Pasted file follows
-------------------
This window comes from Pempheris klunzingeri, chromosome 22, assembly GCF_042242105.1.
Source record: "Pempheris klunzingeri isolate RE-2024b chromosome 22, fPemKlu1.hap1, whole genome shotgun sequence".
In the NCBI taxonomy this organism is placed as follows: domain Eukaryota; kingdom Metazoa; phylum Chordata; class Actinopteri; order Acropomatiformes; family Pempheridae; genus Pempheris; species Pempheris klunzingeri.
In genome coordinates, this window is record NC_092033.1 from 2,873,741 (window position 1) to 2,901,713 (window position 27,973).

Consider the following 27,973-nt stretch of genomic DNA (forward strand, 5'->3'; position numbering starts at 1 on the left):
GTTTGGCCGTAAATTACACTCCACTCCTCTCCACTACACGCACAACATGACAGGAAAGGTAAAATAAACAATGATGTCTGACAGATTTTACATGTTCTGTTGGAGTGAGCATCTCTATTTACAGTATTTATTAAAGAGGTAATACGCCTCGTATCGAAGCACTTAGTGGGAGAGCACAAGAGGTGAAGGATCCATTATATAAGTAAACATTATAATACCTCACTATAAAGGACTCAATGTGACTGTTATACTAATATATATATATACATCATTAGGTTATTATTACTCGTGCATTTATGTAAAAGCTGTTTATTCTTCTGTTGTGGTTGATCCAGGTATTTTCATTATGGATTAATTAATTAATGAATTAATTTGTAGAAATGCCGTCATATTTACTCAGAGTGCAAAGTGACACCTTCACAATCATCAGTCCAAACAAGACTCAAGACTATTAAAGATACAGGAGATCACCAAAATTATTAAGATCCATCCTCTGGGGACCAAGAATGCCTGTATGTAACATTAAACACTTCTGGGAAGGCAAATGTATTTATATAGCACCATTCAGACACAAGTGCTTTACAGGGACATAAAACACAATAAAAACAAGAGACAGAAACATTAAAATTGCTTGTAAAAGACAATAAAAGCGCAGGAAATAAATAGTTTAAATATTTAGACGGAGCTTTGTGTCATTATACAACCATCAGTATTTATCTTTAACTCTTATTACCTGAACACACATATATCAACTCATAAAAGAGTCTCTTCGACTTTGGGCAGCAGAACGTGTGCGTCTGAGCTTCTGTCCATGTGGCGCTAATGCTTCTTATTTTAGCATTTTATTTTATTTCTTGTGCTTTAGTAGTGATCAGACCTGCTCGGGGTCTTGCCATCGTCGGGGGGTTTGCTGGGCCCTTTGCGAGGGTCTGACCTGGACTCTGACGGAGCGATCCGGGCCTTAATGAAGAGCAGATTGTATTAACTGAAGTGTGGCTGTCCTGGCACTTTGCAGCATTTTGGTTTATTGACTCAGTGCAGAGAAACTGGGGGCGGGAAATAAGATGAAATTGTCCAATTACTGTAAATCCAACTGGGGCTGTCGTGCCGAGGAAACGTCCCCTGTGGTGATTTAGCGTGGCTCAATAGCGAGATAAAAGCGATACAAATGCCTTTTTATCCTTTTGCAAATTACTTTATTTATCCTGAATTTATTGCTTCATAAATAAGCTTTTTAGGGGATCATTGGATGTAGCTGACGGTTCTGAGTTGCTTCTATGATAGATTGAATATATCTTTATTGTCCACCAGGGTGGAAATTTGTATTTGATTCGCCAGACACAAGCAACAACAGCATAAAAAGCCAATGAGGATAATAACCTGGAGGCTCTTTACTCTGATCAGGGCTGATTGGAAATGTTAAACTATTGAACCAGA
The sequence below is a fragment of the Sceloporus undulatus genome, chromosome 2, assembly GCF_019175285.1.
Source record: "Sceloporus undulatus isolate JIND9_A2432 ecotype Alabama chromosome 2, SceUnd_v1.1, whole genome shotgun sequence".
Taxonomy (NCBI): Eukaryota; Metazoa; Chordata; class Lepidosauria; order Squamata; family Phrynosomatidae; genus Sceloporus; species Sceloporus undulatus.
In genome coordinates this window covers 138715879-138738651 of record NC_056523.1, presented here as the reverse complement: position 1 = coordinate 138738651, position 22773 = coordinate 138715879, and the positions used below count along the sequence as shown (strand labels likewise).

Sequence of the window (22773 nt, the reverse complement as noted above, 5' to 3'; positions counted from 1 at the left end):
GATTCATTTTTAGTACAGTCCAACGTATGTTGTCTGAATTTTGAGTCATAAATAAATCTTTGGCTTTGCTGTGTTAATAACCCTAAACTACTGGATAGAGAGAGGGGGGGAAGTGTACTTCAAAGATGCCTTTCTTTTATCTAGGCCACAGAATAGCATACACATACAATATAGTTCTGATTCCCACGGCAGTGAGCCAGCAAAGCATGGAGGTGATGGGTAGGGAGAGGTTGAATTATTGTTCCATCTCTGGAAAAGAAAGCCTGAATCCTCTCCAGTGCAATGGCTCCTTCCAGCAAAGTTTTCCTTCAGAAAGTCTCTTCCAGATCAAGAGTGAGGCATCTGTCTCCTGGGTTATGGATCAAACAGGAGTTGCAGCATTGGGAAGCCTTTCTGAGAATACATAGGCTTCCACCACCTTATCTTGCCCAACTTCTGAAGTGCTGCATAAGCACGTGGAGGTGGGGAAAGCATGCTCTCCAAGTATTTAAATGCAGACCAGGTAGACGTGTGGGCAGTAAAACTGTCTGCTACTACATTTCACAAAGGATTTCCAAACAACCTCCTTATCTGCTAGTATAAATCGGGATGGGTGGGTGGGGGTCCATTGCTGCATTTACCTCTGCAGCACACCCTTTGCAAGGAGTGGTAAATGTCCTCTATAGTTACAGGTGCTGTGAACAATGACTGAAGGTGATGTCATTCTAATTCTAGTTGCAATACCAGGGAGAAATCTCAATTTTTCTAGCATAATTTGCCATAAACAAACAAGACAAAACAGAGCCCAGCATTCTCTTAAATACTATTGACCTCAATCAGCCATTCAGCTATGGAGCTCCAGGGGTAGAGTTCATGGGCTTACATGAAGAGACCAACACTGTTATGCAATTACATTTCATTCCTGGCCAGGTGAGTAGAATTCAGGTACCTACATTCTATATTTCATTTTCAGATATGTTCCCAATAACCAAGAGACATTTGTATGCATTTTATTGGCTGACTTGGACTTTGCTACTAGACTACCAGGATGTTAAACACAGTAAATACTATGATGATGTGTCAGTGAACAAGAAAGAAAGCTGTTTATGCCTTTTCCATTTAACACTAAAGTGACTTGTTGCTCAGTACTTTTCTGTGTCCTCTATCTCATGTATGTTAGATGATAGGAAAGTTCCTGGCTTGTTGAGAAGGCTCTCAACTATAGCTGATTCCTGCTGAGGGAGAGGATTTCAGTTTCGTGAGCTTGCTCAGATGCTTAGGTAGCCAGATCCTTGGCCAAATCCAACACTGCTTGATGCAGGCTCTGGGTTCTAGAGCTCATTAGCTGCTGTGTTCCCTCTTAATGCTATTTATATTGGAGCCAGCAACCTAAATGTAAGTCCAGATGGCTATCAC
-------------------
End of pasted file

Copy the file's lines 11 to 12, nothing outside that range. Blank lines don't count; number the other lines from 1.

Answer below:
Sequence of the window (22773 nt, the reverse complement as noted above, 5' to 3'; positions counted from 1 at the left end):
GATTCATTTTTAGTACAGTCCAACGTATGTTGTCTGAATTTTGAGTCATAAATAAATCTTTGGCTTTGCTGTGTTAATAACCCTAAACTACTGGATAGAGAGAGGGGGGGAAGTGTACTTCAAAGATGCCTTTCTTTTATCTAGGCCACAGAATAGCATACACATACAATATAGTTCTGATTCCCACGGCAGTGAGCCAGCAAAGCATGGAGGTGATGGGTAGGGAGAGGTTGAATTATTGTTCCATCTCTGGAAAAGAAAGCCTGAATCCTCTCCAGTGCAATGGCTCCTTCCAGCAAAGTTTTCCTTCAGAAAGTCTCTTCCAGATCAAGAGTGAGGCATCTGTCTCCTGGGTTATGGATCAAACAGGAGTTGCAGCATTGGGAAGCCTTTCTGAGAATACATAGGCTTCCACCACCTTATCTTGCCCAACTTCTGAAGTGCTGCATAAGCACGTGGAGGTGGGGAAAGCATGCTCTCCAAGTATTTAAATGCAGACCAGGTAGACGTGTGGGCAGTAAAACTGTCTGCTACTACATTTCACAAAGGATTTCCAAACAACCTCCTTATCTGCTAGTATAAATCGGGATGGGTGGGTGGGGGTCCATTGCTGCATTTACCTCTGCAGCACACCCTTTGCAAGGAGTGGTAAATGTCCTCTATAGTTACAGGTGCTGTGAACAATGACTGAAGGTGATGTCATTCTAATTCTAGTTGCAATACCAGGGAGAAATCTCAATTTTTCTAGCATAATTTGCCATAAACAAACAAGACAAAACAGAGCCCAGCATTCTCTTAAATACTATTGACCTCAATCAGCCATTCAGCTATGGAGCTCCAGGGGTAGAGTTCATGGGCTTACATGAAGAGACCAACACTGTTATGCAATTACATTTCATTCCTGGCCAGGTGAGTAGAATTCAGGTACCTACATTCTATATTTCATTTTCAGATATGTTCCCAATAACCAAGAGACATTTGTATGCATTTTATTGGCTGACTTGGACTTTGCTACTAGACTACCAGGATGTTAAACACAGTAAATACTATGATGATGTGTCAGTGAACAAGAAAGAAAGCTGTTTATGCCTTTTCCATTTAACACTAAAGTGACTTGTTGCTCAGTACTTTTCTGTGTCCTCTATCTCATGTATGTTAGATGATAGGAAAGTTCCTGGCTTGTTGAGAAGGCTCTCAACTATAGCTGATTCCTGCTGAGGGAGAGGATTTCAGTTTCGTGAGCTTGCTCAGATGCTTAGGTAGCCAGATCCTTGGCCAAATCCAACACTGCTTGATGCAGGCTCTGGGTTCTAGAGCTCATTAGCTGCTGTGTTCCCTCTTAATGCTATTTATATTGGAGCCAGCAACCTAAATGTAAGTCCAGATGGCTATCAC